Sunday, January 28, 2001

Agency helps renters save on heat costs




By Karen Samples
The Cincinnati Enquirer

       Tenants who pay their utilities are eligible for the same federal cash assistance as homeowners. If their landlords agree, they also can get help with insulation.

       “Generally speaking, the landlords are thrilled. Itıs a service they donıt have to pay for,” says Tammy Reasoner of People Working Cooperatively, a nonprofit agency that provides free home repair to families meeting income guidelines.

       This year, the group will weatherize about 1,400 dwellings in Greater Cincinnati. Renters represent 35 percent of the households, Ms. Reasoner says.

       Felicia Hill, 28, called People Working Cooperatively after receiving a $1,200 utility bill in December. Her rent is $645 a month for a 1,200-square-foot house in Price Hill. The house is old and drafty, so Ms. Hill, a nursing assistant, was setting the thermostat at 80 degrees for herself and her three sons.

       After the big bill, her landlord agreed to replace the furnace. She borrowed $100 from a friend, worked out a delayed-payment plan with Cinergy and called Ms. Reasonerıs group for insulation tips.

       The agency sent employees who inspected the home, covered windows with plastic, installed weather-stripping around the doors and caulked the floors. Ms. Hillıs landlord signed a release to permit the work.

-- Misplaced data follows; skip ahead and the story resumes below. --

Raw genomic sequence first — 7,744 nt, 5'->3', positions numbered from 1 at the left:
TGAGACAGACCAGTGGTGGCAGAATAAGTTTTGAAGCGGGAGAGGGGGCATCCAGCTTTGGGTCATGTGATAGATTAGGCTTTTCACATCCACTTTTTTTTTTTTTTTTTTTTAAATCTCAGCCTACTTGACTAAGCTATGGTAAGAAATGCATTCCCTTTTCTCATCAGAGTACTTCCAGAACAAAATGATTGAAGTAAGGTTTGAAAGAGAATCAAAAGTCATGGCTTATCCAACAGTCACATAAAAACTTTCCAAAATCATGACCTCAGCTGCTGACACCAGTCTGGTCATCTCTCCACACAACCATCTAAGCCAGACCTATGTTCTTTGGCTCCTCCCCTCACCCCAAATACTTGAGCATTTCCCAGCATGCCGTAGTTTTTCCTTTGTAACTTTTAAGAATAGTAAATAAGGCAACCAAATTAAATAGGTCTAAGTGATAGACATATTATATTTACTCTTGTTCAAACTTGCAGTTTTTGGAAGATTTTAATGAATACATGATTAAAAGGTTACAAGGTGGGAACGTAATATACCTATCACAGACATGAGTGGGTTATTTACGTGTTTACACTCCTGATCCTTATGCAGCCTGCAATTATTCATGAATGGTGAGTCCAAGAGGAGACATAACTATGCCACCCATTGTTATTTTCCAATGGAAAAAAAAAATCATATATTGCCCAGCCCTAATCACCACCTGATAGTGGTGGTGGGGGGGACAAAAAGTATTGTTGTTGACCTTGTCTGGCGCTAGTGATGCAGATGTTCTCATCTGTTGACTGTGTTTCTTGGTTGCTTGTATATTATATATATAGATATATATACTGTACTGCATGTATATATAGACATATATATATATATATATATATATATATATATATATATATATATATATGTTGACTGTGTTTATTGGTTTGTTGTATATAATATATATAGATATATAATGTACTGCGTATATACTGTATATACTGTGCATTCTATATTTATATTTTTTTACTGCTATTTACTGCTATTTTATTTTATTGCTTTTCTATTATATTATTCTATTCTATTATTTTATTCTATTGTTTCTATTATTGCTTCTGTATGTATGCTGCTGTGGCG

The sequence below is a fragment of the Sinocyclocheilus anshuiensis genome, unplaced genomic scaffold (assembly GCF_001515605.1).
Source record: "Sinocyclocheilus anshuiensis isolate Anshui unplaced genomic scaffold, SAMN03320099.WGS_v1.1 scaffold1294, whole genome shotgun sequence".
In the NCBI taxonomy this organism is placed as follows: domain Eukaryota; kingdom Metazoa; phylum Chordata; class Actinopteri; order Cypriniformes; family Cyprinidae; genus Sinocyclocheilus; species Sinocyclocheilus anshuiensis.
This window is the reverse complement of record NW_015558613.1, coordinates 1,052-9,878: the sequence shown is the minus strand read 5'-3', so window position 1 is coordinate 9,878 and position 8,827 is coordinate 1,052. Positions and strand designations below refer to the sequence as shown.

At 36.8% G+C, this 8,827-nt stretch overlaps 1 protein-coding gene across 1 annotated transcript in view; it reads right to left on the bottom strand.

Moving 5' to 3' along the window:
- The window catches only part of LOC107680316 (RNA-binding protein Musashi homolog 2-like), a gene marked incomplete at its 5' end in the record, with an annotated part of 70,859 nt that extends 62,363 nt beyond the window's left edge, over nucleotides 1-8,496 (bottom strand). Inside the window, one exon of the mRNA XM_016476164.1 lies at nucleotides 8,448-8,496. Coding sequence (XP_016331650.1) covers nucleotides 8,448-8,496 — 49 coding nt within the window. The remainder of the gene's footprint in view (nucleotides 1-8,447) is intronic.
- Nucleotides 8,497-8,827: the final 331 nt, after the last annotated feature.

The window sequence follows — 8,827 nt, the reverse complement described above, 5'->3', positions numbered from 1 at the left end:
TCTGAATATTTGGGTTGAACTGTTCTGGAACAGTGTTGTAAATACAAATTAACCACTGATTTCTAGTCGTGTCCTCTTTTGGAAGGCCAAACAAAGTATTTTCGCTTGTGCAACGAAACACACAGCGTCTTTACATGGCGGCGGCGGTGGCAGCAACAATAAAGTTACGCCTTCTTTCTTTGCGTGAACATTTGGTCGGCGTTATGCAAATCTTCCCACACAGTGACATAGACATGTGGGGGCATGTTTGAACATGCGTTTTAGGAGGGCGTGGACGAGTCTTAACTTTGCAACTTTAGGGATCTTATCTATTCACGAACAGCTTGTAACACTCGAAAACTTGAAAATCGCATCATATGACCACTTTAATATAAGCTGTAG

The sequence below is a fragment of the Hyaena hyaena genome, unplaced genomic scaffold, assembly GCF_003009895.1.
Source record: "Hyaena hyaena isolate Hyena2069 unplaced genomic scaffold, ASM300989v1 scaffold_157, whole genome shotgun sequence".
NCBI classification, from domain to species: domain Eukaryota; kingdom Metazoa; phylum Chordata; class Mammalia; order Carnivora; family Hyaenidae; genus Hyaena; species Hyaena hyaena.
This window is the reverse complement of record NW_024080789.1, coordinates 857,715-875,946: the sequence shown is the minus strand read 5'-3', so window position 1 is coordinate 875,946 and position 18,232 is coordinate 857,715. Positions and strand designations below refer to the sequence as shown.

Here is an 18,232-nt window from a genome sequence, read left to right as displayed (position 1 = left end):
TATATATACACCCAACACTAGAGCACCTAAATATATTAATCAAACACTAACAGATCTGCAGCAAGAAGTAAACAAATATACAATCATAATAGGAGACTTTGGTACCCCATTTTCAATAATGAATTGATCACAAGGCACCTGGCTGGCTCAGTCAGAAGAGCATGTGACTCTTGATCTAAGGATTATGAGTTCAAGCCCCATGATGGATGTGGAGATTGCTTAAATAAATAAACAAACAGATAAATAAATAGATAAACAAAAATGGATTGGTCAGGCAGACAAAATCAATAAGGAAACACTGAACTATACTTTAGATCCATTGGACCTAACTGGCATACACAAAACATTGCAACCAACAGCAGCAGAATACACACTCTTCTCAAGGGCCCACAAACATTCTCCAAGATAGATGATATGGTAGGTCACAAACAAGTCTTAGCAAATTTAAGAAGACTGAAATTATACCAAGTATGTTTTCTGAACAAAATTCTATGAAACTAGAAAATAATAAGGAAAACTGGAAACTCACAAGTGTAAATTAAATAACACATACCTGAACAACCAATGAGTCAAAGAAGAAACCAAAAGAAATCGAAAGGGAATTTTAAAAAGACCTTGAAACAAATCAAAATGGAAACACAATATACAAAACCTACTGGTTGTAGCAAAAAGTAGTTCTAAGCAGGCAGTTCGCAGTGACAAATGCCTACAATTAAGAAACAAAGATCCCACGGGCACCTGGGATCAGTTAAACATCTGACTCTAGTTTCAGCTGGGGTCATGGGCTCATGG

She now is able to leave the thermostat at 70 and is hoping for a smaller bill this month.

       In Southgate, Ky., Amber Woodruff has addressed her heat problem with sweat shirts and warm blankets.

       The 20-year-old saw her utility bill shoot from $60 to $140 for a two-bedroom apartment in a large complex. She and her roommate are wearing sweat shirts and keeping their thermostat at 64 degrees, compared to 70 before.

       To pay the December bill, Ms. Woodruff took on extra shifts at Longhorn Steakhouse, which is her second job. She also is manager of the public-access cable office in Kenton County.

       Five of the cable centerıs six staff people are renters. “Everybodyıs been yelling about it,” Ms. Woodruff says of the utility bills.



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- Agency helps renters save on heat costs
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